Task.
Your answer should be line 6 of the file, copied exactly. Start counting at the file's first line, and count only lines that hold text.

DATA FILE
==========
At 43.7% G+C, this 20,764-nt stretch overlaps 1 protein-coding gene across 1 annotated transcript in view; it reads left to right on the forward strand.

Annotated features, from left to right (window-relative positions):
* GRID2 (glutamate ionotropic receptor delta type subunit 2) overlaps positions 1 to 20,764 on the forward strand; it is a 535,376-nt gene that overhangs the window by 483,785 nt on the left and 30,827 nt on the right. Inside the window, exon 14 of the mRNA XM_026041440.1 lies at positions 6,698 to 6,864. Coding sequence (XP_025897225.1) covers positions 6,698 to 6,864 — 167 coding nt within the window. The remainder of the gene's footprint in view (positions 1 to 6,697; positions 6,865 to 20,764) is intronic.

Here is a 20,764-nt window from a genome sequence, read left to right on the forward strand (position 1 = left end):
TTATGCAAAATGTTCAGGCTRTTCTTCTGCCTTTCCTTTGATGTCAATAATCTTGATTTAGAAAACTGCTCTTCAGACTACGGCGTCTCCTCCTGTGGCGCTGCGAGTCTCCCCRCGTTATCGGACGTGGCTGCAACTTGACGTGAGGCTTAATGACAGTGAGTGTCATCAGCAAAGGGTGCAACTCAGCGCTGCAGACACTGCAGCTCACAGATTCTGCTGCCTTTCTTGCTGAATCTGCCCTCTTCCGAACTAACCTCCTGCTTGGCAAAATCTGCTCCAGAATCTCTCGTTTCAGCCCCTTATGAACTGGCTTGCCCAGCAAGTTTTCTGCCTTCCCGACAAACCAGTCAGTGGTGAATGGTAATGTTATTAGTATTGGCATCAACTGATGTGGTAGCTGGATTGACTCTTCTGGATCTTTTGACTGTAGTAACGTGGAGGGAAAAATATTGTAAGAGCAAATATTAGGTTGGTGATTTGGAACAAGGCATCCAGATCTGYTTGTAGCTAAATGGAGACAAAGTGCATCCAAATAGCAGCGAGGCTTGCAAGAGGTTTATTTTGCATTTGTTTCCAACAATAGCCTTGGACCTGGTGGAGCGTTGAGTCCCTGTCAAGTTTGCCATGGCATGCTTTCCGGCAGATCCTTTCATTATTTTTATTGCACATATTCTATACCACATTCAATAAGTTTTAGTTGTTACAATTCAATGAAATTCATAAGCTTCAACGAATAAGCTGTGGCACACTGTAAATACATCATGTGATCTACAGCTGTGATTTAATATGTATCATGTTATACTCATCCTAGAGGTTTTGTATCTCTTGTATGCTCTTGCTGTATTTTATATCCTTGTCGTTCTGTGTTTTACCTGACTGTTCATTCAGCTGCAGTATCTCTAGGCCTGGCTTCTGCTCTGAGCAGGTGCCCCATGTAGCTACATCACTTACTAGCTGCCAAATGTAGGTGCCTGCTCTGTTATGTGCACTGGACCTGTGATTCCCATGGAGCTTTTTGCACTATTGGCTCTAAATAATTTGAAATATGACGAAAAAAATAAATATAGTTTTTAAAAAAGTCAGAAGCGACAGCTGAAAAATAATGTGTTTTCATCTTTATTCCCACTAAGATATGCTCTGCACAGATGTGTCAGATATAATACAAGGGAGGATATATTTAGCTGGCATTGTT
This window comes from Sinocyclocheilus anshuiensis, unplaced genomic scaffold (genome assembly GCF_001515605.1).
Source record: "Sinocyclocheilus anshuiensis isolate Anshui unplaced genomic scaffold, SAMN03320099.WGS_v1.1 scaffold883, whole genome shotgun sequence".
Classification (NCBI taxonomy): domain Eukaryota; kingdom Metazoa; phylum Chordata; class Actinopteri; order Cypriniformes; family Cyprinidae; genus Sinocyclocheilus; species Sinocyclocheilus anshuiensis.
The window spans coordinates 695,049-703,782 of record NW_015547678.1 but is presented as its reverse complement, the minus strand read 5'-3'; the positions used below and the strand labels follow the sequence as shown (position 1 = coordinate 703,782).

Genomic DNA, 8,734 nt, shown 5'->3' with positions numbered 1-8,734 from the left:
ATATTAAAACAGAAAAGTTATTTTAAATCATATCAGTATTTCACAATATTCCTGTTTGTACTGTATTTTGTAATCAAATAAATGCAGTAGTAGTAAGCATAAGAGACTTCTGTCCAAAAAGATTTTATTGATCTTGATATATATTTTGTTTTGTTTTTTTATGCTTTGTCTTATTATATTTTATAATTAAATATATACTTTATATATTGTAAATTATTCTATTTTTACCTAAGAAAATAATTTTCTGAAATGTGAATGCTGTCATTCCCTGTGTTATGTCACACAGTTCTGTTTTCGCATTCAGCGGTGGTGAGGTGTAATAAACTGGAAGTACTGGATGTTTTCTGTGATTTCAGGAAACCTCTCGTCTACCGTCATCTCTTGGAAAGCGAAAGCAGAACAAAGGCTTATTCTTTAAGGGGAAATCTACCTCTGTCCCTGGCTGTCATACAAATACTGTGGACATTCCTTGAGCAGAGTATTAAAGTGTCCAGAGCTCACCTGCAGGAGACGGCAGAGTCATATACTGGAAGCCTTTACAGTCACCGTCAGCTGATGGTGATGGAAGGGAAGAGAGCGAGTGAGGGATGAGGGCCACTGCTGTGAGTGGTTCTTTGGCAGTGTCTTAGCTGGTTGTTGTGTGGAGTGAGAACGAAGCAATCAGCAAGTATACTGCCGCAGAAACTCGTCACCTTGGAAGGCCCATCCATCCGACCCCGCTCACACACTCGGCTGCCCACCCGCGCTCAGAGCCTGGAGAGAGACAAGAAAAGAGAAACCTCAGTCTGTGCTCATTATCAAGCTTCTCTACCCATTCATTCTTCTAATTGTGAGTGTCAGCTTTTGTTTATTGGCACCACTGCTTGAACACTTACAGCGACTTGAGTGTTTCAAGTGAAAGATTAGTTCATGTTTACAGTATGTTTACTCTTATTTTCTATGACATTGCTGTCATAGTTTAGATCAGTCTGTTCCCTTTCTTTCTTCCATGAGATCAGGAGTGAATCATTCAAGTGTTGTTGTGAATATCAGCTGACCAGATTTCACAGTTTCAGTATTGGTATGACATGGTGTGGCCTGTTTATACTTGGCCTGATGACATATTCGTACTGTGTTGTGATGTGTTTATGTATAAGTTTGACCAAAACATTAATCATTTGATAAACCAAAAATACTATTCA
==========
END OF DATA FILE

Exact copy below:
This window comes from Sinocyclocheilus anshuiensis, unplaced genomic scaffold (genome assembly GCF_001515605.1).